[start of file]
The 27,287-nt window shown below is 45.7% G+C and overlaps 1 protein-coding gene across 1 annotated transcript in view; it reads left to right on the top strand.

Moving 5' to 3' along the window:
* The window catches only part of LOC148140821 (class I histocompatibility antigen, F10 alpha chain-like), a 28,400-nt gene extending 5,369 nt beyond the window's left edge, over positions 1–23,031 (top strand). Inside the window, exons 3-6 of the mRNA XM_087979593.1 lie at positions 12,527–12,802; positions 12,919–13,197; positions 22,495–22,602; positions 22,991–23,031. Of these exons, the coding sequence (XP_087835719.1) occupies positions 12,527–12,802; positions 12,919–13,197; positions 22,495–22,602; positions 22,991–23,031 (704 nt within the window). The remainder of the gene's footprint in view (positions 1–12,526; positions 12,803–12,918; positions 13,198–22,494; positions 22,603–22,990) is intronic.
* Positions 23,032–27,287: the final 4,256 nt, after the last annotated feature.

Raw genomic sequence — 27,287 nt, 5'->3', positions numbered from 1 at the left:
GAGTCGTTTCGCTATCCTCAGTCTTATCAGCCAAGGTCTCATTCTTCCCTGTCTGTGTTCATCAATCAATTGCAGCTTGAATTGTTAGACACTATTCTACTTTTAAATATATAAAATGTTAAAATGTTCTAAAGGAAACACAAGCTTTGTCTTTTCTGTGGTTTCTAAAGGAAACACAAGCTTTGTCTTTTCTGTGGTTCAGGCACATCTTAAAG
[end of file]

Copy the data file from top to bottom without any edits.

The 27,287-nt window shown below is 45.7% G+C and overlaps 1 protein-coding gene across 1 annotated transcript in view; it reads left to right on the top strand.

Moving 5' to 3' along the window:
* The window catches only part of LOC148140821 (class I histocompatibility antigen, F10 alpha chain-like), a 28,400-nt gene extending 5,369 nt beyond the window's left edge, over positions 1–23,031 (top strand). Inside the window, exons 3-6 of the mRNA XM_087979593.1 lie at positions 12,527–12,802; positions 12,919–13,197; positions 22,495–22,602; positions 22,991–23,031. Of these exons, the coding sequence (XP_087835719.1) occupies positions 12,527–12,802; positions 12,919–13,197; positions 22,495–22,602; positions 22,991–23,031 (704 nt within the window). The remainder of the gene's footprint in view (positions 1–12,526; positions 12,803–12,918; positions 13,198–22,494; positions 22,603–22,990) is intronic.
* Positions 23,032–27,287: the final 4,256 nt, after the last annotated feature.

Raw genomic sequence — 27,287 nt, 5'->3', positions numbered from 1 at the left:
GAGTCGTTTCGCTATCCTCAGTCTTATCAGCCAAGGTCTCATTCTTCCCTGTCTGTGTTCATCAATCAATTGCAGCTTGAATTGTTAGACACTATTCTACTTTTAAATATATAAAATGTTAAAATGTTCTAAAGGAAACACAAGCTTTGTCTTTTCTGTGGTTTCTAAAGGAAACACAAGCTTTGTCTTTTCTGTGGTTCAGGCACATCTTAAAG